Financial Advice from the Torah for Special Occasion Spending

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We allow know how important it is to live within our means but when special events come up things can be really stressful. Often with rare occasions such as birthdays, weddings, graduations, holidays, and other major life events there is a lot of pressure to go above and beyond what we would normally spend in order to prove how special the time is for us.

However, we can learn a lot about how we should manage our resources from the Torah and we should listen to what God says to us regarding special occasions more than our feelings.

Just like today there were many special occasions in the Torah and that often involved giving. Moses made it clear, “Three times a year all your men must appear before the Lord your God at the place he will choose: at the Festival of Unleavened Bread, the Festival of Weeks and the Festival of Tabernacles. No one should appear before the Lord empty-handed: each of you must bring a gift in proportion to the way the Lord your God has blessed you. All must give as they are able, according to the blessings given to them by the Lord your God.” Deuteronomy 16:17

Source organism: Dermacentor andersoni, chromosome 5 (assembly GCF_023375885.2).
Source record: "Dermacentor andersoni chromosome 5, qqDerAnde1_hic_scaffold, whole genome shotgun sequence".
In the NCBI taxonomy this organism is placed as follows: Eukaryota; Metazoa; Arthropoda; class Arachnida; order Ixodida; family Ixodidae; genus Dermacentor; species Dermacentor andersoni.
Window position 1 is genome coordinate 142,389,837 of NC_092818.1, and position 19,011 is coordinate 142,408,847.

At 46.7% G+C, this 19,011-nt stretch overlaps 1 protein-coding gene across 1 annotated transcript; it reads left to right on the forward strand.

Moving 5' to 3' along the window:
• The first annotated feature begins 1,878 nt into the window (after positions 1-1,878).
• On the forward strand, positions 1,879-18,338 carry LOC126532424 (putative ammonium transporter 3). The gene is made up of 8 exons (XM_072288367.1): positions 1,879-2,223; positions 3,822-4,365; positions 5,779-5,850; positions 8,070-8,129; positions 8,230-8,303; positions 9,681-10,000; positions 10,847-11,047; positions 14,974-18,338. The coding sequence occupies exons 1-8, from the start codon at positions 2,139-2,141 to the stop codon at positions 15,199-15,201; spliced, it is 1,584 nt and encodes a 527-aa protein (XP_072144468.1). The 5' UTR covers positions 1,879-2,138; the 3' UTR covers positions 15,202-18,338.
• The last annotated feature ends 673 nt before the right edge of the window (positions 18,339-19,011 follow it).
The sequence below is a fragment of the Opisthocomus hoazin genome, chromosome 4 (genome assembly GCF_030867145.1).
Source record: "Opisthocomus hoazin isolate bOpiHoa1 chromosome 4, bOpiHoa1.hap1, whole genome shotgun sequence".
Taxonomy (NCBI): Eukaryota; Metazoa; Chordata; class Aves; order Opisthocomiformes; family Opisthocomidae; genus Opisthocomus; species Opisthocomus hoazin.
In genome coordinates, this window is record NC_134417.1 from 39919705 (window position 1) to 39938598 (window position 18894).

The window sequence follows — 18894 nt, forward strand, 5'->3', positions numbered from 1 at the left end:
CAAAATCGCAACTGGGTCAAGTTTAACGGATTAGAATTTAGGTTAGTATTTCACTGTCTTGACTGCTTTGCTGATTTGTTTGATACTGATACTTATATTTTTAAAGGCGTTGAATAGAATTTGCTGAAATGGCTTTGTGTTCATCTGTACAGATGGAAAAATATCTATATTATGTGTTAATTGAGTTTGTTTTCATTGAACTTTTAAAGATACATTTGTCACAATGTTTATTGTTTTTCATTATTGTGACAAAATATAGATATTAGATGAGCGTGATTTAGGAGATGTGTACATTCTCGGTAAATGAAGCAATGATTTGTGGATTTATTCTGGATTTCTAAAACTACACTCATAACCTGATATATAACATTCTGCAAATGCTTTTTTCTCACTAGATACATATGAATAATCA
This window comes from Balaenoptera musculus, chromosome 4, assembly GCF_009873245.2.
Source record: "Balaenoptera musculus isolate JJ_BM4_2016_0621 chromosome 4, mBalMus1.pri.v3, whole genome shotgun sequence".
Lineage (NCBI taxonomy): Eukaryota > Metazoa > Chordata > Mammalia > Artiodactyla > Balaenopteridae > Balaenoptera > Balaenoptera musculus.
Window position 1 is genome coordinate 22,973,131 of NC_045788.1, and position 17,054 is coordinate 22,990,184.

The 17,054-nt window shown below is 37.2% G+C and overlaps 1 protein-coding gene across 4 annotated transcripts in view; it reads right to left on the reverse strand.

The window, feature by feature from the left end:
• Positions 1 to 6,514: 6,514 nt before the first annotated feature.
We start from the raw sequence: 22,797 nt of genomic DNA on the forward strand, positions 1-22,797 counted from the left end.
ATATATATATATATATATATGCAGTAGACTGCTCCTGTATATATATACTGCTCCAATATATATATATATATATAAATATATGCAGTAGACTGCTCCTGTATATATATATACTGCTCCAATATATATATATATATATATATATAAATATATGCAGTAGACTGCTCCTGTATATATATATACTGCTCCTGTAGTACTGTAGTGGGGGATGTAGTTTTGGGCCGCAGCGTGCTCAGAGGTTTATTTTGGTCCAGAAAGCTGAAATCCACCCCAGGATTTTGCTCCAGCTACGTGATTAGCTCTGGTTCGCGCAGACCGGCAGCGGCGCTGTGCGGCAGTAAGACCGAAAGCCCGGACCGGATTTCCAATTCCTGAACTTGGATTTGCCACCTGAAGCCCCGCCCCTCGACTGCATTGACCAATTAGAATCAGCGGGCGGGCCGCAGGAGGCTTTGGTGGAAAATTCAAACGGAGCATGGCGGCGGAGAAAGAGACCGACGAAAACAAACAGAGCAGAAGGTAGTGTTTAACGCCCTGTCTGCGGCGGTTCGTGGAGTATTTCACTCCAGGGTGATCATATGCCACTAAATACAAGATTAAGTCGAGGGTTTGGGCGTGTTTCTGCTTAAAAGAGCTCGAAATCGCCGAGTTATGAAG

Did you catch that? While gifts were expected, the God make it clear that the Lord only expected humans to give as they were able, not according to what their neighbors, family, or friends could afford or what they would like to be able to give. God only wants you to give what you can. If God the Creator of the universe Who must certainly deserves more than anyone doesn’t want you to give what you don’t have to Him on special occasions why do so many people go into debt while trying give others or themselves what they don’t have?

You shouldn’t consider yourselves or the approval of strangers more highly than the Lord. Allow the principles of the Torah to relieve the pressure to over spend and go into debt when shopping for others or even as yourself on special occasions. You can still try to buy nice things, just don’t overdo it and remember you even if you want to show how much you care are not really giving your money when you go in debt for something because that money belongs to someone else. As the Jewish proverb of King Solomon says, “If you have nothing with which to pay, why should your bed be taken from under you?” Proverbs 22:27.

Don’t risk losing everything to pay off debt collectors and only purchase what you are able even when special events come up. Also, it is more meaningful to give what is actually yours-even if it is less than what you would like-than what belongs to someone else. God looks at the heart and circumstances more than the number of gifts, you should be merciful to yourself and others and do the same.

Picture originally found here

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